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Mountain Survival Skills & Tips

Updated on May 25, 2019

Survival Tactics

How many of you have lived somewhere it has snowed? In today’s world, it is likely that you all have. In the United States it snows from coast to coast, this alone gives you a reason to prepare for cold weather survival. By doing so, you are bettering yourself as well as your community if an event should unravel. Today, American’s are constantly seeking work and are always on the move, this is why it is your duty to learn the basics. We will begin with Mountain Survival.

Mountain Safety

If you are traveling as a group, you will want to know where their limitations lay. If you push them past their limitations, your group will soon become ineffective and perhaps stranded. This being said, make sure you stay as a group. You will want to make sure that you are evaluating the weather constantly as it changes at a moment’s notice at high elevations. Ensure that you find shelter during storms.

Make sure to remove snow from on top of your shelter constantly, this is to prevent using all of your oxygen. You’ll want to stay well hydrated and nourished in such a harsh climate. Don’t eat the snow as it will dehydrate your body. You will need to melt the snow in order to drink it. Keep in mind that you will need a lot as water expands when frozen.

Remember to keep calm during a survival and emergency situation. This is your most valuable asset and can be the difference between life and death. Make sure that you stay warm and dry; this will help you conserve energy since you expel energy to generate heat. you can use your own body heat to dry your clothing that may become wet if you find a safe place to take it off. Some tents have this built in capability by incorporating a “drying rack“. If possible ensure you tell someone where you are headed. Create a detailed route so that if something happens, you can be located.

Mountain Weather

Cirrus Clouds: These clouds are high altitude, thin and feathery. This cloud formation can act as your weather man as they can give warning of bad weather 24 hours in advance.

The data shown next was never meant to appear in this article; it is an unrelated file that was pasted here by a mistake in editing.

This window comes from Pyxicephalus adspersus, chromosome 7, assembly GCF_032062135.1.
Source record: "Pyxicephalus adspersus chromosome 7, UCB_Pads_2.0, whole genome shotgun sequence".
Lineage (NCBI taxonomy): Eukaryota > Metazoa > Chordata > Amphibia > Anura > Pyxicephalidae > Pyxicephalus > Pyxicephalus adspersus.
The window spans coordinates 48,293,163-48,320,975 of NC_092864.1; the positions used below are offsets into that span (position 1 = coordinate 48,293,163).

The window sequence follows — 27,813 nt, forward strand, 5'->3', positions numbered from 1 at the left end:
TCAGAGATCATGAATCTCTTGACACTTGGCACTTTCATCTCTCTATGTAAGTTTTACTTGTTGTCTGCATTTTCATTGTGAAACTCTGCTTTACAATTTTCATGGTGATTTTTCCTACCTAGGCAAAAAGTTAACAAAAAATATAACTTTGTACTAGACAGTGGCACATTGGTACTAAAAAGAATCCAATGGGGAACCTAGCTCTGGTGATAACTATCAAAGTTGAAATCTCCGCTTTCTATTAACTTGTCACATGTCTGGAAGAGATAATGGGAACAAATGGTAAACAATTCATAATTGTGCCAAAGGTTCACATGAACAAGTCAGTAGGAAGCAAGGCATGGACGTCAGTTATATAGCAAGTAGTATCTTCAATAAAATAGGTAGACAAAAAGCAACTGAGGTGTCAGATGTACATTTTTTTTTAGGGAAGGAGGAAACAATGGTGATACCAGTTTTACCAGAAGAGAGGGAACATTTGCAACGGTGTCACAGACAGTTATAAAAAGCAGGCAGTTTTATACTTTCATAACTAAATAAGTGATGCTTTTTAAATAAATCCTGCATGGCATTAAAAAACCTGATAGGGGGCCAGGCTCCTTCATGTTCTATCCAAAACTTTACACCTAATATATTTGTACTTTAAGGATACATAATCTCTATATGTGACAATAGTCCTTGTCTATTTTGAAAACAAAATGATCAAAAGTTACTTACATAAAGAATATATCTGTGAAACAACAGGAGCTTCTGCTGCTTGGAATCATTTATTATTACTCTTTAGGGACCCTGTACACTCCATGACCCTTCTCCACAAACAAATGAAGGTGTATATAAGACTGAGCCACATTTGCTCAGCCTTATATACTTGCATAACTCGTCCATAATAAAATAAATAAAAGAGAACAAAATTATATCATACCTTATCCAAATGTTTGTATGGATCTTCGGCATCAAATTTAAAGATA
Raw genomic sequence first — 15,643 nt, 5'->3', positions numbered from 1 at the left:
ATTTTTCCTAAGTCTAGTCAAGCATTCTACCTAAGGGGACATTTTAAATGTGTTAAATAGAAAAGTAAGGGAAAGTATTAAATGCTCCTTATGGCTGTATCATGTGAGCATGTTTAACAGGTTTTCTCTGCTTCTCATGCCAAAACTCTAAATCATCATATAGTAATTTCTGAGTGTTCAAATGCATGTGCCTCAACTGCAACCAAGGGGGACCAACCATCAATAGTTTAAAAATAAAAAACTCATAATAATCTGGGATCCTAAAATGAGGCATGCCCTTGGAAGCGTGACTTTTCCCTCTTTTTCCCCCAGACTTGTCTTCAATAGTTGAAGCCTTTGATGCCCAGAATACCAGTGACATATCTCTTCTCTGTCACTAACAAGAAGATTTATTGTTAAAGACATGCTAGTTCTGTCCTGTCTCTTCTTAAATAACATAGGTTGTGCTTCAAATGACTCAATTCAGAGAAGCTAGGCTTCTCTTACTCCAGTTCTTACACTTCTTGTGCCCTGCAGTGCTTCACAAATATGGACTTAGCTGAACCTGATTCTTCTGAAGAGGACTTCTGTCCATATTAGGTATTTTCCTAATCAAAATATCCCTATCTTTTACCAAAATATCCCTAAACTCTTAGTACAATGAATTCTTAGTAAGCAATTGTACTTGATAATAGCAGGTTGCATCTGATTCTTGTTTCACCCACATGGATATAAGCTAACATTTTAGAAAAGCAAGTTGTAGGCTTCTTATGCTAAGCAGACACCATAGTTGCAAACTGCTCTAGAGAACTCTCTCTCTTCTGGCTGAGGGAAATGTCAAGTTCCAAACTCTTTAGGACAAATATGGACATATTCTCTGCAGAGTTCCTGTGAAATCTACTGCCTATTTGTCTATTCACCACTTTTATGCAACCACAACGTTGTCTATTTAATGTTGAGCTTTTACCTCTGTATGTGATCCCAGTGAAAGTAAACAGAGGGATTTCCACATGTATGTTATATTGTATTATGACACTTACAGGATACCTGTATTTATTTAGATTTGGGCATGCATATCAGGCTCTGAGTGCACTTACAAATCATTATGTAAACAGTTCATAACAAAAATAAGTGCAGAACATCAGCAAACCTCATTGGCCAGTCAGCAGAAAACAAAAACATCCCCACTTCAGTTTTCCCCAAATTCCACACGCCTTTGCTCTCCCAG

Stratus: These clouds resemble fog and are gray in appearance. They resemble a blanket or sheet over the sky.

Cumulus: These clouds are thick and appear to look like cotton balls.

Fog: Is formed when the air is cooled and the excess vapor condenses.

Anabatic Winds: These winds blow up mountain valleys and replace warm rising air, these winds are usually light.

Katabatic Winds: These winds blow down the mountain valley and are usually heavy.

Another indicator of inclement weather approaching is insects. They will begin swarming two to four hours before storm. Large animals will begin feeding four to six hours before. Two useful things to know are that cattle will huddle together in lower elevations, and that the tree line stops at 10,000 ft.


What is an avalanche? Well an avalanche for those of you that don’t know is a mass of snow carrying debris. The parts of an avalanche from top to bottom are called the start, the track and the run out zone. We will now look at the types of avalanches.

Loose Snow: are usually small and occur after a snowstorm. One thing to note is that the most dangerous types of avalanches pile up for long periods of time.

Slab Avalanches: This type occurs when snow is piled on top of ice, they are found on slopes with a grade of 35% or larger. Snow Metamorphosis is when snow melt works to act as a natural lubrication to increase the speed at which the snow travels. Also, a fresh pile of snow also increases the speed and likelihood of an avalanche. Wet avalanches can reach speeds up to 60mph whereas dry avalanches can reach speeds of up to 150mph.

If you are climbing or moving on or around a mountain it is paramount to know that south facing slopes are the safest, or in other words the leeward slope. This is because the majority of snow accumulates on the windward slope. Keep in mind that elevation will increase the chance of an avalanche. In the event of an avalanche you have a 50% chance of survival after the first 30 minutes. This means that you should avoid all parts of avalanche prone areas and if possible seek an alternative route.

Route planning will be a necessity to ensure your group survives. As I have listed some of the considerations that should be taken are terrain, weather, avalanches, snow conditions, and your group’s ability. The next topic we will be covering is mountain health awareness.

Mountain Health Awareness

While in the mountains most of your energy will be utilized to make heat, the number is a staggering 75 percent. Twenty-five percent of that is used to rebuild the body; this is why it is detrimental that you stay well nourished. If you have a hard time staying well fed, then a mountain environment will be hard to adapt to. You should be consuming roughly 4,500 calories daily which is about two times the size of the daily average.

Accute Mountain Sickness can occur 24-48 hours after reaching elevation. Mild symptoms are rapid breathing, rapid pulse, vomiting, headache, and fatigue. It generally affects those that are above 8,000 feat. Your more prone to the sickness if you live at sea level or have had it before. Severe symptoms include tightness of the chest, bluish skin, coughing up blood, and unable to walk a straight line. To resolve this issue you must come down the mountain as quickly as possible. Make sure you visit the nearest health care provider in cases related to accute mountain sickness.

Now that you have an idea of what it takes to survive in a mountain survival situation, you are ready to take the next step towards your own survival. Stay ready for my next hub on cold weather survival!


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